One of the most compelling – and enduring – mysteries in archaeology concerns the rise of early humans and the decline of Neanderthals. For about 250,000 years, Neanderthals lived and evolved, quite successfully, in the area that is now Europe. Somewhere between 45,000 and 35,000 years ago, early humans came along.
They proliferated in their new environment, their population increasing tenfold in the 10,000 years after they arrived; Neanderthals declined and finally died away.(The skull of what may be the earliest known dog, which dates to 31,700 years ago. The prehistoric skull was excavated at Goyet Cave in Belgium.)
What happened? What went so wrong for the Neanderthals — and what went so right for us humans?
The cause, some theories go, may have been environmental, with Neanderthals’ decline a byproduct of – yikes – climate change. It may have been social as humans developed the ability to cooperate and avail themselves of the evolutionary benefits of social cohesion. It may have been technological, with humans simply developing more advanced tools and hunting weapons that allowed them to snare food while their less-skilled counterparts starved away.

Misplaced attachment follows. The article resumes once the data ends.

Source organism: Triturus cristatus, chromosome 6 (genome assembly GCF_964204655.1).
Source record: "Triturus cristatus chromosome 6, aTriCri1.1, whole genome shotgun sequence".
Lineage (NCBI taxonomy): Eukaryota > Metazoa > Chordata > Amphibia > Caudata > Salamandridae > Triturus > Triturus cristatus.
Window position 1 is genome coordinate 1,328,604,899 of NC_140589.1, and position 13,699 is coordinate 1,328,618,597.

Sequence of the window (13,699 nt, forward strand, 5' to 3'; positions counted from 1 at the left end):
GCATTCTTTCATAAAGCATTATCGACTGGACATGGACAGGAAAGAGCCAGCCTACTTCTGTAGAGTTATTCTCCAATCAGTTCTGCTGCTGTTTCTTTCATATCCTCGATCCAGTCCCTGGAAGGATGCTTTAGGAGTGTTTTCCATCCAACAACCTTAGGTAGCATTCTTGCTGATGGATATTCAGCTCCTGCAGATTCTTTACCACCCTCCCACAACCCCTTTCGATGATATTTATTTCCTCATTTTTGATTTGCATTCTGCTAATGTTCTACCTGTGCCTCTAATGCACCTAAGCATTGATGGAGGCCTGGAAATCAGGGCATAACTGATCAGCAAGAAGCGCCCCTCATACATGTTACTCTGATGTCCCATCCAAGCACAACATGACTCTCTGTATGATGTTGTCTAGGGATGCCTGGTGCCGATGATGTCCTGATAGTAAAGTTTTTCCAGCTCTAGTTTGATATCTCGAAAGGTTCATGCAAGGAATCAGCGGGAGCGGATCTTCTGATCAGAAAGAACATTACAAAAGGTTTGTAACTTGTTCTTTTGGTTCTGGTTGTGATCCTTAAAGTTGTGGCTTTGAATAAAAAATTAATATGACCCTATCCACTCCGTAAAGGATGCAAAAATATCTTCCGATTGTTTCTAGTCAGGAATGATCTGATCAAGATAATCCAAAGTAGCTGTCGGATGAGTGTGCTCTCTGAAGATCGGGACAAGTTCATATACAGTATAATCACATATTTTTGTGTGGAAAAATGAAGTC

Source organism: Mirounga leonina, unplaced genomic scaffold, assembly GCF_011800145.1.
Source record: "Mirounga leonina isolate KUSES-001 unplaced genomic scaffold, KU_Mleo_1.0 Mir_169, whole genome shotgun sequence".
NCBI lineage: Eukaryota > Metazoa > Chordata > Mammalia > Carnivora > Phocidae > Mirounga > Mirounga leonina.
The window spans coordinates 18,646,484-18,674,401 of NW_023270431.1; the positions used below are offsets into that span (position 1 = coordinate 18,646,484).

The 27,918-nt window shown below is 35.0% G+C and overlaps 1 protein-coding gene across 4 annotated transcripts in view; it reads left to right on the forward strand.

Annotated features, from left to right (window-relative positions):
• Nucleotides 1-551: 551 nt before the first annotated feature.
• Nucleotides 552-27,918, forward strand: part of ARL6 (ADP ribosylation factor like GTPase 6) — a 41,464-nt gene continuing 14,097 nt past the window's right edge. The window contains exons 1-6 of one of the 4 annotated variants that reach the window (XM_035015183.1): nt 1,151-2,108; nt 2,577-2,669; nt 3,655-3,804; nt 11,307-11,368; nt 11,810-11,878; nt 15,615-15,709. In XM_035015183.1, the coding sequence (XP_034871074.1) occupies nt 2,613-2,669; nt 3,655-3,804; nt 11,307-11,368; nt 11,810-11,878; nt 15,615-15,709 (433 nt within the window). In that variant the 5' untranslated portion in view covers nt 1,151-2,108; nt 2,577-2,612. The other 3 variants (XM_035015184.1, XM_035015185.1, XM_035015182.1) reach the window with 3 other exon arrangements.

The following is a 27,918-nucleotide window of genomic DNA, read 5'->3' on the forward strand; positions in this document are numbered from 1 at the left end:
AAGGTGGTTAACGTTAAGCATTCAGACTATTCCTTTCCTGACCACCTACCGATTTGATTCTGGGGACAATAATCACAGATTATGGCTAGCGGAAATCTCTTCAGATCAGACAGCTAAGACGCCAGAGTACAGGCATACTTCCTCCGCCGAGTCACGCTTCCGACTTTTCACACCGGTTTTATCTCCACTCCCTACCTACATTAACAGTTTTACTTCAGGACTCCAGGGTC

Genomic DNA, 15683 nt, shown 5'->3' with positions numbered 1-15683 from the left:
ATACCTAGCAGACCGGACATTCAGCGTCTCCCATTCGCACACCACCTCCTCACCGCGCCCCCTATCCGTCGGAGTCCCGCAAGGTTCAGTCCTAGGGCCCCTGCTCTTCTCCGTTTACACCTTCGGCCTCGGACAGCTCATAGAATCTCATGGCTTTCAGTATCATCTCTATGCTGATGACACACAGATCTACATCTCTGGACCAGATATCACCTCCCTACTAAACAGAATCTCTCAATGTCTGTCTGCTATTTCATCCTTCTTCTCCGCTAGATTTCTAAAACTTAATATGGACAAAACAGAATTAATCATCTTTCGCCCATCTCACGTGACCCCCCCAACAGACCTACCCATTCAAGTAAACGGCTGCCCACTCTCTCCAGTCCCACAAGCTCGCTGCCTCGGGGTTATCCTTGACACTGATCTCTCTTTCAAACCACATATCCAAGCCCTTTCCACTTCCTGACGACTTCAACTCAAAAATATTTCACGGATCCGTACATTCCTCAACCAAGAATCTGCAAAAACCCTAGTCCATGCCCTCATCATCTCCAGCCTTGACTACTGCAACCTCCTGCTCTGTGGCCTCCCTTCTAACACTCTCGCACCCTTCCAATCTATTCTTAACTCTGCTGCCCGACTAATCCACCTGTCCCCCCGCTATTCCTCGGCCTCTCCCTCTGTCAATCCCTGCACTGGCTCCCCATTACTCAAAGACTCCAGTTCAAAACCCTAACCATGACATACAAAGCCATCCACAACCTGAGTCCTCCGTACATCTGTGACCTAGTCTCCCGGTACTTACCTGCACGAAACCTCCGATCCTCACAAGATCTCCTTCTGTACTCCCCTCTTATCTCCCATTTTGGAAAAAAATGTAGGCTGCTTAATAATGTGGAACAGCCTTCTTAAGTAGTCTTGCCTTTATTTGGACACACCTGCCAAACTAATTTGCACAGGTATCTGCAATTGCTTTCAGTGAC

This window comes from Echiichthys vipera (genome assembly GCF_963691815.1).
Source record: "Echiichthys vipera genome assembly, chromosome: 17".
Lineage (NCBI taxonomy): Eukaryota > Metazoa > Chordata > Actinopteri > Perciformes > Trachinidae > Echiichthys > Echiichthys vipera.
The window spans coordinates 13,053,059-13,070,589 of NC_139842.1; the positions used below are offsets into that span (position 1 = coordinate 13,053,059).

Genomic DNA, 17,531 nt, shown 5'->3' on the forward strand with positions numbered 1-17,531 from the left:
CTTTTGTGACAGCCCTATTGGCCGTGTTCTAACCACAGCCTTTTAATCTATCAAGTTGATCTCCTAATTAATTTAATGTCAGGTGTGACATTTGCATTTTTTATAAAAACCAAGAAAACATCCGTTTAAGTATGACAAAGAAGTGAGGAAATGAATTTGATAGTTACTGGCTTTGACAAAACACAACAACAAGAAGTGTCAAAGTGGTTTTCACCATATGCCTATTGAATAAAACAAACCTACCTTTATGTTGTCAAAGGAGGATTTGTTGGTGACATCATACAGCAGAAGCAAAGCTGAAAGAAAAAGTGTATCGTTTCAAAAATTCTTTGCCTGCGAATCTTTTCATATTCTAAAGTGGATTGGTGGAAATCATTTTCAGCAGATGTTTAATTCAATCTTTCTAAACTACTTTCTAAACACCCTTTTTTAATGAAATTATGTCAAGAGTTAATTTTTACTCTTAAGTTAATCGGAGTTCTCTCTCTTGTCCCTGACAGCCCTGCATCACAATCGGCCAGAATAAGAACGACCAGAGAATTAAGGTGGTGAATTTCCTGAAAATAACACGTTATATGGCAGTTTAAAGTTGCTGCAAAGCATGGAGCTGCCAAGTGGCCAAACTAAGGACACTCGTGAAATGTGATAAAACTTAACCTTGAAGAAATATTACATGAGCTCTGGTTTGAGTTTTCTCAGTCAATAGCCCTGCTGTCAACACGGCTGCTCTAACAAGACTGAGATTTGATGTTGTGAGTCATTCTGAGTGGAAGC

The Cambridge researchers Paul Mellars and Jennifer French have another theory, though. In a paper in the journal Science, they concluded that “numerical supremacy alone may have been a critical factor” in human dominance – with humans simply crowding out the Neanderthals. Now, with an analysis in American Scientist, the anthropologist Pat Shipman is building on their work. After analyzing the Mellars and French paper and comparing it with the extant literature, Shipman has come to an intriguing conclusion: that humans’ comparative evolutionary fitness owes itself to the domestication of… dogs.
Yep. Man’s best friend, Shipman suggests, might also be humanity’s best friend. Dogs might have been the technology that allowed early humans to flourish.